In the past when I have made the journey back to Minnesota from Arizona, I have tried to glean and share several overarching lessons. Like: America is unbelievably beautiful; or, men are extremely helpful; or, depending on the kindness of strangers is good for restoring your trust in your fellow man. And, Flyover Land is anything but.

This time, I will leave you dear readers with just a couple of micro-lessons.

One, as referenced, git ‘er done promptly when something needs doing that could delay you in an emergency!

Two, do not wear new white jeans on a long car trip. I was drinking my fourth or fifth cup of coffee from my Adult Sippy Cup when I hit an unexpected bump and splashed coffee all over my white jacket and white jeans. At least it was tepid coffee and readily identifiable as coffee. Extremely ungood, but nothing compared to dripping a melted Dove Bar in the same general area, making me look like I had just had the world’s worst accident. And causing people in Love’s to wonder why that weird lady had a sweatshirt tied around her waist in front, on a 98 degree day. Oh well, I’ll never see any of them again.

Who could have guessed that a Dove Bar left in a hot car would explode upon being opened? Who could have known that the little Mexican restaurant in Esperanza, TX would take 45 minutes to make 2 enchiladas while the Dove Bar dissolved in the hot car?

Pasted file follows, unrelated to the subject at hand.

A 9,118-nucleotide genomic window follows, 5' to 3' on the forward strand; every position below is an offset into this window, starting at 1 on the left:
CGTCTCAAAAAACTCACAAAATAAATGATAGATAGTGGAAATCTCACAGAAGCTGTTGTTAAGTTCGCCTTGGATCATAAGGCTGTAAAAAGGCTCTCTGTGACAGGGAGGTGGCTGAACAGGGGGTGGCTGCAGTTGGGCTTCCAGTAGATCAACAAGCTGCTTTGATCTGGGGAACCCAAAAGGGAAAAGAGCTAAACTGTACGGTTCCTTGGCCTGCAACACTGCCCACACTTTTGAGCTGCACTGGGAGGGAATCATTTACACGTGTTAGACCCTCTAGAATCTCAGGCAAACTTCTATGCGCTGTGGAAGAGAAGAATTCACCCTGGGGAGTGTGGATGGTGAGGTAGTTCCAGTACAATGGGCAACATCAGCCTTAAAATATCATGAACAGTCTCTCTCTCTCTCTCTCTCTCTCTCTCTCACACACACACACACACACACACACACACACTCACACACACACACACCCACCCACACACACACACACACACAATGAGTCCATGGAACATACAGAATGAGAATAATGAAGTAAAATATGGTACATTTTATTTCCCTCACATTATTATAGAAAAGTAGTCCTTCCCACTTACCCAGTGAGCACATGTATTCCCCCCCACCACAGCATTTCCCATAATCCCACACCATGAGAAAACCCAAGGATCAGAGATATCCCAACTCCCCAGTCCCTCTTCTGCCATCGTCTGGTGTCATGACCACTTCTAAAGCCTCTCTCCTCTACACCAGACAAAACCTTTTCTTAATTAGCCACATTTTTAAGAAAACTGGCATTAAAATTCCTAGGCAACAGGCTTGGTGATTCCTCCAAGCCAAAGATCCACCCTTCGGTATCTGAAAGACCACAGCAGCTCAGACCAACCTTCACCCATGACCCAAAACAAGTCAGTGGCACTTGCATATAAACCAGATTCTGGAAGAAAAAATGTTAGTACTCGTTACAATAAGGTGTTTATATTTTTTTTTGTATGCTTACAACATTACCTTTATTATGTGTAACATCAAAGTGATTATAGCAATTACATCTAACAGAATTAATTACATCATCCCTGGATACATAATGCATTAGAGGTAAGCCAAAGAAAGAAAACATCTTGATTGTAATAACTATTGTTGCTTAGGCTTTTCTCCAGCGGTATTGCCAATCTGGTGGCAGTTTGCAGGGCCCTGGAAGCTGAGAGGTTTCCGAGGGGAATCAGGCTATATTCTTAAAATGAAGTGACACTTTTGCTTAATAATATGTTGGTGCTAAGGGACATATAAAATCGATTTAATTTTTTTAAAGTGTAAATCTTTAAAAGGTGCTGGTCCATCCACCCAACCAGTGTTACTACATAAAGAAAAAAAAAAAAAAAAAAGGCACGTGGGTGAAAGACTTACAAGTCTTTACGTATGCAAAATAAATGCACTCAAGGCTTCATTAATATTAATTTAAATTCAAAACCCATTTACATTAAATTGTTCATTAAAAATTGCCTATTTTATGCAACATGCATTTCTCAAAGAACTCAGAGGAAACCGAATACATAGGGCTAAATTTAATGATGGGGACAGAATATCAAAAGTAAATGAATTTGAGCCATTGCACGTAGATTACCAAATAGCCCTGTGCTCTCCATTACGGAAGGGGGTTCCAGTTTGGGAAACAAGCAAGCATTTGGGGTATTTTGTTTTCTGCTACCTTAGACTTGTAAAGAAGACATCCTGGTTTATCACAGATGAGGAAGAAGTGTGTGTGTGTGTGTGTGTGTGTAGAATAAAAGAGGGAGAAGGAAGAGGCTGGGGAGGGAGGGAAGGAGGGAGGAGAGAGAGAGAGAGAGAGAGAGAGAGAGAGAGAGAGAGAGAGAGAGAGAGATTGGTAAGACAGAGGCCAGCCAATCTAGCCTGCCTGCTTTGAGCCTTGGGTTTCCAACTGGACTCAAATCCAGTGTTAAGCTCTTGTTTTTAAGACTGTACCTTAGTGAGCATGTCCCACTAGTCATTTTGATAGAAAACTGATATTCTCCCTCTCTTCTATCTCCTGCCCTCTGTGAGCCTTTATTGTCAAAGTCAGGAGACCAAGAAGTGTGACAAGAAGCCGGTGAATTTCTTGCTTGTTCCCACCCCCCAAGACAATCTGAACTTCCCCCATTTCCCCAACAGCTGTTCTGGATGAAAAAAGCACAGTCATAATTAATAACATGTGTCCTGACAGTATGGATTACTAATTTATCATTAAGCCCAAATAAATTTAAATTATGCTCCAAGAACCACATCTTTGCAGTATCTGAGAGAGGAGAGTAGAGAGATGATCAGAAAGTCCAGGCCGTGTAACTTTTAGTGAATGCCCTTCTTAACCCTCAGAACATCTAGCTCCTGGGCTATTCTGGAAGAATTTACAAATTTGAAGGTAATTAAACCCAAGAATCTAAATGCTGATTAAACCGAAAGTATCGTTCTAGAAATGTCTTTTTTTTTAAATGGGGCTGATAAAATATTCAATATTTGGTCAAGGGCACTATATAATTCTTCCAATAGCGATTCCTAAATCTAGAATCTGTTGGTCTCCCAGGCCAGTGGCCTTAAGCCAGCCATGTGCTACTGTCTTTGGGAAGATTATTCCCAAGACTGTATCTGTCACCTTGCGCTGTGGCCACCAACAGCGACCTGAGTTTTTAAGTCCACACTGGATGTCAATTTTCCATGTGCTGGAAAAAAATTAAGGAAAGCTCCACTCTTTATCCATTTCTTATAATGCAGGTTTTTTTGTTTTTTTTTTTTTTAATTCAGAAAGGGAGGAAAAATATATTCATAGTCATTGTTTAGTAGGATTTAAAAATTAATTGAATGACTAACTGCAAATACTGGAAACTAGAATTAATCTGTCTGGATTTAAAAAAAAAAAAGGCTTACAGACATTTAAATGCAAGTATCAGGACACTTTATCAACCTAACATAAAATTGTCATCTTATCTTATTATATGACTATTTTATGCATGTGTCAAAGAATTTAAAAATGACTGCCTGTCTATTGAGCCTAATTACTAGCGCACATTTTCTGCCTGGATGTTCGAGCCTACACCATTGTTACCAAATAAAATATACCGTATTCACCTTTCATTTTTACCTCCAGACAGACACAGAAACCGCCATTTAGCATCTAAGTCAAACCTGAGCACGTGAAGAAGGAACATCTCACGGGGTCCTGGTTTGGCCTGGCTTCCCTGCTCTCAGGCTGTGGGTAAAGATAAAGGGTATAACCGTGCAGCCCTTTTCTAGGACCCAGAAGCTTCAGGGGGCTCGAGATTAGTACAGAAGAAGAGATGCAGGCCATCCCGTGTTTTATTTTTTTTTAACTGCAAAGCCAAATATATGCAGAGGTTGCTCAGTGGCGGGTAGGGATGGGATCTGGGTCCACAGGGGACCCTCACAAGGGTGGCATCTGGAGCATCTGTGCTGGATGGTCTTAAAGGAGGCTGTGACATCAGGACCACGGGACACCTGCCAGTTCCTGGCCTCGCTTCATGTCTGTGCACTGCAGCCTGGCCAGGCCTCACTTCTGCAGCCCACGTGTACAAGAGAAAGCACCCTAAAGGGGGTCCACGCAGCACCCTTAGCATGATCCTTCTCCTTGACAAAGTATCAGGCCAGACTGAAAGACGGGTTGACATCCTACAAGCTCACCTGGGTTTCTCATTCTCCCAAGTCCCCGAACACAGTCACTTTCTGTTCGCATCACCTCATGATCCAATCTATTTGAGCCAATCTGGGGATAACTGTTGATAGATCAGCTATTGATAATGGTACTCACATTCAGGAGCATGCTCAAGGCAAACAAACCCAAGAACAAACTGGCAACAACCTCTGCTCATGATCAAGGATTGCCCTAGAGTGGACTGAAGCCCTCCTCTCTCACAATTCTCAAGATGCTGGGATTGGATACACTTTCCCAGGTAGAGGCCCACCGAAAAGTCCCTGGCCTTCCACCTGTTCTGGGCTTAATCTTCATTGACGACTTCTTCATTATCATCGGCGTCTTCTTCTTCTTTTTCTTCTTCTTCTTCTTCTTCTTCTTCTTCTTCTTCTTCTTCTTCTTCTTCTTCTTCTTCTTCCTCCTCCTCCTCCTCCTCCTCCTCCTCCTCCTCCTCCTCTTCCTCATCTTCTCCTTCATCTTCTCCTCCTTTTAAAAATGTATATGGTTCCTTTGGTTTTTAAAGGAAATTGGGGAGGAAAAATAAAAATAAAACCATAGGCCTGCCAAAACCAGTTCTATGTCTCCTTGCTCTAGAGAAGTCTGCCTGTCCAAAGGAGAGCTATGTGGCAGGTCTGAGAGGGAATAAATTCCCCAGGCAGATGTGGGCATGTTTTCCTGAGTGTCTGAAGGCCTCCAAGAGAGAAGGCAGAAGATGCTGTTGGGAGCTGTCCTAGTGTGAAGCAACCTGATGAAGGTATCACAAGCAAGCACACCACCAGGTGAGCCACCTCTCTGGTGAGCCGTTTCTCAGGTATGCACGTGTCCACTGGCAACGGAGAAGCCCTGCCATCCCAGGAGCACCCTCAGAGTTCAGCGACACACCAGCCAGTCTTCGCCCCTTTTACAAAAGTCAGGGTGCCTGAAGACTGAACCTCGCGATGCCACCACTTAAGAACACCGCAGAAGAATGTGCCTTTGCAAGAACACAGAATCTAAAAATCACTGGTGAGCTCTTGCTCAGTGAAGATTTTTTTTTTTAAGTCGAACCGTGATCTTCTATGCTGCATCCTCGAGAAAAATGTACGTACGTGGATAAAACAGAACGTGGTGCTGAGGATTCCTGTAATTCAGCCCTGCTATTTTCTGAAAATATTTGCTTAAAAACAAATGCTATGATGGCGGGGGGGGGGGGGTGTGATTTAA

Third micro-lesson: When you see a sign that says “Deer – 15 miles” do not relax your vigilance after the odometer tells you 15 miles have passed. It turns out that deer do NOT have little GPS systems that will prevent them from straying one foot beyond that 15 mile limit. Much like “Gun-Free” Zones do not prevent criminals from bringing guns into that zone and using them. It was night and I had been driving for 16 hours and was very tired. But in all my coffee- and chocolate-stained alertness, I felt I could let my guard down a little beyond that 15-mile perimeter. Not half a mile further down the road, I saw a poor dead doe by the side of the highway. Which gave me quite the second wind.

A few miles later, I saw the best sign of this trip. We weary travelers were in roughly the 47th construction zone on Hwy 35North, in single file down a bumpy narrow corridor with orange cones on the left side and oncoming traffic just beyond them, and a concrete barrier on the right. And the sign said, “Do not pass.” Good call. There was one of the few rules in my life that I felt no urge to violate, had it even been remotely possible.

So now I am in Alexandria supervising Daddy’s rehab for two weeks. I am astonished and thrilled to report that I witnessed his Occupational Therapist give him a 30-point cognitive test on which he scored – wait for it – THIRTY!! Way to go, Daddy. Prayers welcome from any and all faith traditions for a complete recovery for him and safe travels home for your intrepid, if messy, columnist.